Former deputy minister of justice Yassin Choukri, who is accused of theft or "misappropriation" of more than $740,000 from clients dating back to 2010, will face a disciplinary hearing next month.

The Law Society of New Brunswick announced Monday a panel of the discipline committee will hold a hearing in Fredericton on Oct. 30.

Choukri, who has been suspended since January and disappeared more than a year ago, has been deemed to have admitted all of the professional charges against him because he did not file a response within 20 days of the notice of complaint filed by the law society in July, said executive director Marc Richard.

But Choukri could still show up at the hearing and try to fight the charges, said Richard.

"It has not happened in the past that somebody does not file a reply and shows up at the last minute, but there's a first time for everything," he said.

"It [would] be up to the discipline committee to decide whether they accept his version and whether we go for the full hearing or not."

Both Chourki and the Law Society of New Brunswick are entitled to call witnesses and present evidence at the hearing, the notice states.

If Choukri fails to appear, the committee is authorized under the Law Society Act to proceed against him without further notice, as if he were present.

The panel could decide to proceed straight to the sanction part of the hearing, said Richard.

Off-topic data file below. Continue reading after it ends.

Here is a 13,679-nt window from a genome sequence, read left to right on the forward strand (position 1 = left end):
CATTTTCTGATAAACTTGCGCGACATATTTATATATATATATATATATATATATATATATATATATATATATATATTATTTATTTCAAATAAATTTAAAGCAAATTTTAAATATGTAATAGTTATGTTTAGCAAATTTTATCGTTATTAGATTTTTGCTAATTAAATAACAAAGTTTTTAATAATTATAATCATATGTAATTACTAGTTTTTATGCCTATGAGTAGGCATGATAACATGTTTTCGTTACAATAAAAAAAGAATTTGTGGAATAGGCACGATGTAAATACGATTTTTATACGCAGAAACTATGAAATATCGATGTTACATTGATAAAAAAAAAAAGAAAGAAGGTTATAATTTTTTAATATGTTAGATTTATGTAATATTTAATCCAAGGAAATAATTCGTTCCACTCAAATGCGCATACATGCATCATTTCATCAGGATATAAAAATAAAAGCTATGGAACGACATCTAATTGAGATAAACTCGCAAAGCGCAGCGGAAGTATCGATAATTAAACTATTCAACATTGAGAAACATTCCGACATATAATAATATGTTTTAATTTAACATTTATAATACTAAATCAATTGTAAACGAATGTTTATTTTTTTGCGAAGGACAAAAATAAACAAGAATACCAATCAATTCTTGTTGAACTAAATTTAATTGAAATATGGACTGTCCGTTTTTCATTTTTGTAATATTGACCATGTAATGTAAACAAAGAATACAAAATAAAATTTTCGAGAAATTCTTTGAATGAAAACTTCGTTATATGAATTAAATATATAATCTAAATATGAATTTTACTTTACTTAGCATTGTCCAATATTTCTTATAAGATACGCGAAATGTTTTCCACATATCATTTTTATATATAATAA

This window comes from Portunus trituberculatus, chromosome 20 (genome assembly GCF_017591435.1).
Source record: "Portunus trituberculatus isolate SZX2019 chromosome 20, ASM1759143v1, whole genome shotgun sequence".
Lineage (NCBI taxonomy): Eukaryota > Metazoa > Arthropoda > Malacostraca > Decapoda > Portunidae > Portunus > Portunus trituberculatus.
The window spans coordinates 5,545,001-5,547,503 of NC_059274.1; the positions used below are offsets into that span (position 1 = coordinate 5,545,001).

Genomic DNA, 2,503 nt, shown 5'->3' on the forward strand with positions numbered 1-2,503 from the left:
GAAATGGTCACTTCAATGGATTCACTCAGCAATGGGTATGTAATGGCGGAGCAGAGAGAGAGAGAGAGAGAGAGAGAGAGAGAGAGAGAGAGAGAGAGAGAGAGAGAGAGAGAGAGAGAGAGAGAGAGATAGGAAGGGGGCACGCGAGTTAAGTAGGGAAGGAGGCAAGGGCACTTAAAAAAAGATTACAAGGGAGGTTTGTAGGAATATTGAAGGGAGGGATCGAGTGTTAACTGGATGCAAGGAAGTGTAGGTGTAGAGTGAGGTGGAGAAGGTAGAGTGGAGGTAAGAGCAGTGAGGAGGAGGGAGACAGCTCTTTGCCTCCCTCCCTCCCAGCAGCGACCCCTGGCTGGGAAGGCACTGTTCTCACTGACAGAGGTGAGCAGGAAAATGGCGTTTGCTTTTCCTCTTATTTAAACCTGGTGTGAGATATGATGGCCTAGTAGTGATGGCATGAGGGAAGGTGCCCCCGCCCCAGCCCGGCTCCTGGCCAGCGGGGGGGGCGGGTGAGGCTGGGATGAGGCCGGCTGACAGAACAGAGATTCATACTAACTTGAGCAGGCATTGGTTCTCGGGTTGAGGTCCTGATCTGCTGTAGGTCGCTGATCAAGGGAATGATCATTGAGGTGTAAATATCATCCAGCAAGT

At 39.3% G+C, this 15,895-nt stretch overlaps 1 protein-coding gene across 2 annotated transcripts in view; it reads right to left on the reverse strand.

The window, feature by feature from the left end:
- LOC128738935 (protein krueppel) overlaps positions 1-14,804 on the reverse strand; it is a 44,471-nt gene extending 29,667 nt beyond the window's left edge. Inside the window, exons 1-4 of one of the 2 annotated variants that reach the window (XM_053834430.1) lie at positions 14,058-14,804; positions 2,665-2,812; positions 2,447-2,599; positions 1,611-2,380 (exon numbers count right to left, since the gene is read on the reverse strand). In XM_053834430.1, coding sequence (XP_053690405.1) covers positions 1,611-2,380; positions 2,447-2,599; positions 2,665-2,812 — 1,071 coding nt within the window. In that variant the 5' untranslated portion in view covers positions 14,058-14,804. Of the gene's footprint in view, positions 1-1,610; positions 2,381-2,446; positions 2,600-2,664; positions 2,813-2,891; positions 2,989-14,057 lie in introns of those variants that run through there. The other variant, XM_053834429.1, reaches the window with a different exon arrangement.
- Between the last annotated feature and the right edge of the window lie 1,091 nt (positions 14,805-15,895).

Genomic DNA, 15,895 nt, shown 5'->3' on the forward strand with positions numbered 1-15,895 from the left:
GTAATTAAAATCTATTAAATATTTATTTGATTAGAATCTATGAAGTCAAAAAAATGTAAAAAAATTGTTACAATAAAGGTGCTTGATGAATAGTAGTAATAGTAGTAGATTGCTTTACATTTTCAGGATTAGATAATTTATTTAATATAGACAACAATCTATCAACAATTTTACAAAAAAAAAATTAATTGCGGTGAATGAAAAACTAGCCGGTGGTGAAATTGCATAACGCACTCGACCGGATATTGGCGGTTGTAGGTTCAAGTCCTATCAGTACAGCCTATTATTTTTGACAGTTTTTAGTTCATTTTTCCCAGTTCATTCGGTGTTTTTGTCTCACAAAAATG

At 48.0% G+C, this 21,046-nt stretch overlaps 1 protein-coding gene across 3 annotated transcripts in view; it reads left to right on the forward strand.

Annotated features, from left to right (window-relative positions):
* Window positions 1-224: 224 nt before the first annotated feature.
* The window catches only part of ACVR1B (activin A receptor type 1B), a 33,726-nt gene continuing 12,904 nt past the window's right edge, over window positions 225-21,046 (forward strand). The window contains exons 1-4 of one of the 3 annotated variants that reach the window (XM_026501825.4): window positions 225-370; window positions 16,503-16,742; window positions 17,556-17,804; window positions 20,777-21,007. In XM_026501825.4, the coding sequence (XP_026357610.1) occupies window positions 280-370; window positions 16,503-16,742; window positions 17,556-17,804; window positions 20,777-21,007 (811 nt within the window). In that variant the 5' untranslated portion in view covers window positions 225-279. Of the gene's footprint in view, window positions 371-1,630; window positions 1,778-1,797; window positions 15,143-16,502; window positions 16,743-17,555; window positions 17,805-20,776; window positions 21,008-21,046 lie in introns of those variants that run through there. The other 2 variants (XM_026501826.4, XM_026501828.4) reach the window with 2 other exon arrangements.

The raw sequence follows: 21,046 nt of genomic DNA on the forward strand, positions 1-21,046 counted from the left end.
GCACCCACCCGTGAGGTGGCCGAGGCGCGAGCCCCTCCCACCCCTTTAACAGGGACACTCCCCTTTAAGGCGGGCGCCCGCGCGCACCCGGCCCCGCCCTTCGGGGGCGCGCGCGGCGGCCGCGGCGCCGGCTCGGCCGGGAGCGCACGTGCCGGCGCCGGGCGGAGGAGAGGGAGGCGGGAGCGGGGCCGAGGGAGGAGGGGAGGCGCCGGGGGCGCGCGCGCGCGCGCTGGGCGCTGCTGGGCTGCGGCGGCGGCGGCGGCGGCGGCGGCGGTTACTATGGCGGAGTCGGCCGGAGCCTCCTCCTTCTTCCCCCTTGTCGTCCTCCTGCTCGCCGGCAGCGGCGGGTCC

Possible sanctions range from a reprimand to a fine of up to $25,000, suspension or disbarment, he said.

Gambling issues

Choukri, once one the most senior legal officials in the New Brunswick government, "abandoned his clients" and Fredericton law practice in September 2016 — two days after bouncing a pair of cheques to people he was representing in a mortgage foreclosure, the law society disclosed in July.

He is facing a number of professional offences involving $742,795.88 in payments from 10 clients between 2010 and 2016, according to a six-page "notice of complaint."

The complaint does not mention anything about accusations Choukri had a gambling problem, but in an affidavit filed in court last year, Shirley, MacLean, registrar of complaints for the law society, said one of his colleagues at the firm where he practised told her that was an issue.

"Mr. [William] Stephenson also informed me that Yassin Choukri regularly gambles and that Yassin Choukri informed him that he receives complimentary rooms and meals at Casino Moncton," the affidavit said.

In May, the law society announced that every practising lawyer in New Brunswick may have to pay up to $400 each to reimburse Choukri's clients.

The disciplinary hearing is scheduled to be held at the law society's office at 68 Avonlea Ct. on Oct. 30 at 10 a.m.

The panel will consist of three to five members, including lawyers and public representatives.